Friday, March 1, 2024
Maritime Propulsion

January 4, 2024

Researchers Develop New Path-Following Model for Autonomous Ships

© SHUTTER DIN / Adobe Stock

Researchers from the Korea Maritime & Ocean University have developed a new path-tracking technique for maritime autonomous surface ships (MASS).

A multi-national team of researchers, led by Assistant Professor Daejeong Kim, has studied the path-following performance of MASS using a free-running computational fluid dynamics (CFD) model combined with the line-of-sight (LOS) guidance system, at low speeds under adverse weather conditions.

MASS need to follow a pre-determined path at sea, considering factors such as obstacles, water depth and ship maneuverability. Any deviation from this path, say, due to adverse weather conditions, risks collisions or grounding.

Current methods for assessing the path-following performance of autonomous ships, however, rely on simplified mathematical ship models. These models are unable to capture the complicated interactions between the hull, propeller, rudder and external loads of ships, leading to inaccurate estimates of path-following performance. Furthermore, the IMO’s EEDI guidelines define the minimum propulsion power required to maintain ship maneuverability in adverse weather conditions.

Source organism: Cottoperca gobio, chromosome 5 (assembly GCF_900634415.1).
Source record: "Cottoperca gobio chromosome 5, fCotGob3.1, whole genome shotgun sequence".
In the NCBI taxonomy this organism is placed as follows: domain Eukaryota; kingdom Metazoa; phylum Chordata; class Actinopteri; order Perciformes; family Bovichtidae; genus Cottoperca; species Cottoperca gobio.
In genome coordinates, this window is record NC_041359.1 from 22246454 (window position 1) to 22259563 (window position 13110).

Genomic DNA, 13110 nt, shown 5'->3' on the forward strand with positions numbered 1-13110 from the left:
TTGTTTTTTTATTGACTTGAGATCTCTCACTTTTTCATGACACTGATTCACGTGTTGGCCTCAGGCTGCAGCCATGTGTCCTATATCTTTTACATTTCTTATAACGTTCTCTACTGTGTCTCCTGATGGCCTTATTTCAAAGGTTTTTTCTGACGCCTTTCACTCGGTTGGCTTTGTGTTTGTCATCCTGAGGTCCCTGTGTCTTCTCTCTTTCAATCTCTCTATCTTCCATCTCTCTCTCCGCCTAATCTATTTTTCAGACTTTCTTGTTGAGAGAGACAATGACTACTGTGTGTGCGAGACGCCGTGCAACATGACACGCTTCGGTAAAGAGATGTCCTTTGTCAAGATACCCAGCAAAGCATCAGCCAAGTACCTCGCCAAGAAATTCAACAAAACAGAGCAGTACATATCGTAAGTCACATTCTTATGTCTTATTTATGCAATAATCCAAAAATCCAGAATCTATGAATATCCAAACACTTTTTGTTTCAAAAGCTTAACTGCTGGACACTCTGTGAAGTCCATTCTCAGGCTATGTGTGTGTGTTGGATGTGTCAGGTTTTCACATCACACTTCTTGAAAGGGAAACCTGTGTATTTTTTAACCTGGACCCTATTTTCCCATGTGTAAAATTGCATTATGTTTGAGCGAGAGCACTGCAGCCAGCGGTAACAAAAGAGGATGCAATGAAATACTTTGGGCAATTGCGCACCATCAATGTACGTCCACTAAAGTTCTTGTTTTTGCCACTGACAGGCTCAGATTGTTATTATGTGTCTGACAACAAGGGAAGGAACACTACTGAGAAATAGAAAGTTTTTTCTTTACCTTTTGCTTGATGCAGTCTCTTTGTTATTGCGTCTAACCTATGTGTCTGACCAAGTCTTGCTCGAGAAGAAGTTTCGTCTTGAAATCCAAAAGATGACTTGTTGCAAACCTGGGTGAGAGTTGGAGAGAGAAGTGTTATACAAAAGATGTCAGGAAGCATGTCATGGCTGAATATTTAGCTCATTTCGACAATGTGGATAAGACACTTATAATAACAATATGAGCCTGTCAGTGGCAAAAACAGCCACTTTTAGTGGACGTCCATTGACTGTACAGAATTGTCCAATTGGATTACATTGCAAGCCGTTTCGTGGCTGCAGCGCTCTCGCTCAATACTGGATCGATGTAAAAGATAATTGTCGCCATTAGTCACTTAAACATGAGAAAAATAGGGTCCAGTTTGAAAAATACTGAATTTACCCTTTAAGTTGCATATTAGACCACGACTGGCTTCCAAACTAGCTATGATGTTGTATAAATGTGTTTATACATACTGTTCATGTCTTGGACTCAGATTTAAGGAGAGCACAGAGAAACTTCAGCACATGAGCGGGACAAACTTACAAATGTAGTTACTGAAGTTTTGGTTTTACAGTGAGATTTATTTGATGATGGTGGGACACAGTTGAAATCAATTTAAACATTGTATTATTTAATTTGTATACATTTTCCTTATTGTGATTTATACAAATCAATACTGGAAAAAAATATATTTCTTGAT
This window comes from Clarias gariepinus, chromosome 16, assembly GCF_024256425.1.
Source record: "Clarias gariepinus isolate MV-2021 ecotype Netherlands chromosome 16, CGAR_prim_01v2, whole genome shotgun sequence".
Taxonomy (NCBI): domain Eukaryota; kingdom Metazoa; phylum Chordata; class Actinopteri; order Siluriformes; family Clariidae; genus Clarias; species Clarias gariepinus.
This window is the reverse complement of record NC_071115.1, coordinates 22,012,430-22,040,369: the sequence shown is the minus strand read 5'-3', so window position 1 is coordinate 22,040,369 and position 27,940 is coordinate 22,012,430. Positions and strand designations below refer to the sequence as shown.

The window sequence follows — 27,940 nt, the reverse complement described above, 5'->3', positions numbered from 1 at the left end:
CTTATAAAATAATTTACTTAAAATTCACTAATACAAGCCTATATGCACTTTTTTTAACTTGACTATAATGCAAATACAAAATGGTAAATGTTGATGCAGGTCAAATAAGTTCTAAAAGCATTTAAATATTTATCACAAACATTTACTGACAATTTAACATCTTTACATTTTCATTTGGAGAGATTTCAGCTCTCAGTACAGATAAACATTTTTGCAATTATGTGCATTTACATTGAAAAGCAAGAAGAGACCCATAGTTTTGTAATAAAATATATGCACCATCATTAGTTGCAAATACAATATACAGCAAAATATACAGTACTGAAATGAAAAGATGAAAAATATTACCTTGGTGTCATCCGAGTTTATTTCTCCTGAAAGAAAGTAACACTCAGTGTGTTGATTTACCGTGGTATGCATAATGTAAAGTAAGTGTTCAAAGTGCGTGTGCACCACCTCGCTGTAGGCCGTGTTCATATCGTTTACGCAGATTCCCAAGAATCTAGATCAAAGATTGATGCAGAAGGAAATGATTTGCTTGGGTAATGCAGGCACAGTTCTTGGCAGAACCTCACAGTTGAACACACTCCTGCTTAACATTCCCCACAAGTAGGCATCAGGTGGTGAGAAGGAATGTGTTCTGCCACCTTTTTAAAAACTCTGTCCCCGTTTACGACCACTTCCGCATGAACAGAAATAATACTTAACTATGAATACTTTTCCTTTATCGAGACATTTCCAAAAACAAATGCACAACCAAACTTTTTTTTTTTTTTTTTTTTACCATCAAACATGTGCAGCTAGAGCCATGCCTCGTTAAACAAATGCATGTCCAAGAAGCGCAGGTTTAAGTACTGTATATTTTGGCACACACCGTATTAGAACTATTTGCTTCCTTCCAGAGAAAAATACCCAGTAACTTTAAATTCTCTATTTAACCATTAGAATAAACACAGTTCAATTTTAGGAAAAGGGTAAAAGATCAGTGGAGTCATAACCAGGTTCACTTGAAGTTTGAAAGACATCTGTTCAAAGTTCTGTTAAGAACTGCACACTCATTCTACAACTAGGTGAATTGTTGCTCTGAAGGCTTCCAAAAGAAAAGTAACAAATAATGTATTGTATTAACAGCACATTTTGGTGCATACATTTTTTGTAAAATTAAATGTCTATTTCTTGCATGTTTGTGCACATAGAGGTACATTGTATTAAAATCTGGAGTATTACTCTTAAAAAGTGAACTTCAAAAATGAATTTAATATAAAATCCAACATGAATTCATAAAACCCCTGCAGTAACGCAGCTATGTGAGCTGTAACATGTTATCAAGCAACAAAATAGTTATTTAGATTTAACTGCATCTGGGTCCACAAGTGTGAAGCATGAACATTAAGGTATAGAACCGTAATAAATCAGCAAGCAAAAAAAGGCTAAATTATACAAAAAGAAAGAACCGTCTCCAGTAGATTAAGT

“We employed a CFD model based on a fully nonlinear unsteady Reynolds-Averaged Navier-Stokes solver that can incorporate viscous and turbulent effects and the free surface resolution critical to path-following problems, enabling a better prediction of path-following performance,” said Kim.

The team employed the CFD-based analysis on the KRISO container ship model equipped with the autonomous LOS guidance system. The adverse weather conditions were modeled as disturbances from the bow, beam, and quartering sea waves, and these three cases were studied at three different speeds to identify the effect of forward speeds on the path-following performance.

Simulations revealed that the ship experienced oscillatory deviations in all the three cases. In the case of the bow and beam waves, these deviations decreased with an increase in propulsion power. In the case of quartering waves, there was a negligible effect of propulsion power on the deviations.

The heave and pitch responses of the ship were heavily influenced by the direction of the incident waves. Furthermore, in all three cases, the roll amplitudes were consistently below 1.5 degrees. However, the team could not ascertain the effectiveness of increasing speed in improving path-following performance.

Kim says, “The proposed CFD-based model can provide a valuable contribution to enhancing the safety of autonomous marine navigation. Moreover, it can also offer low-cost alternatives to model-scale free-running experiments or full-scale sea trials.”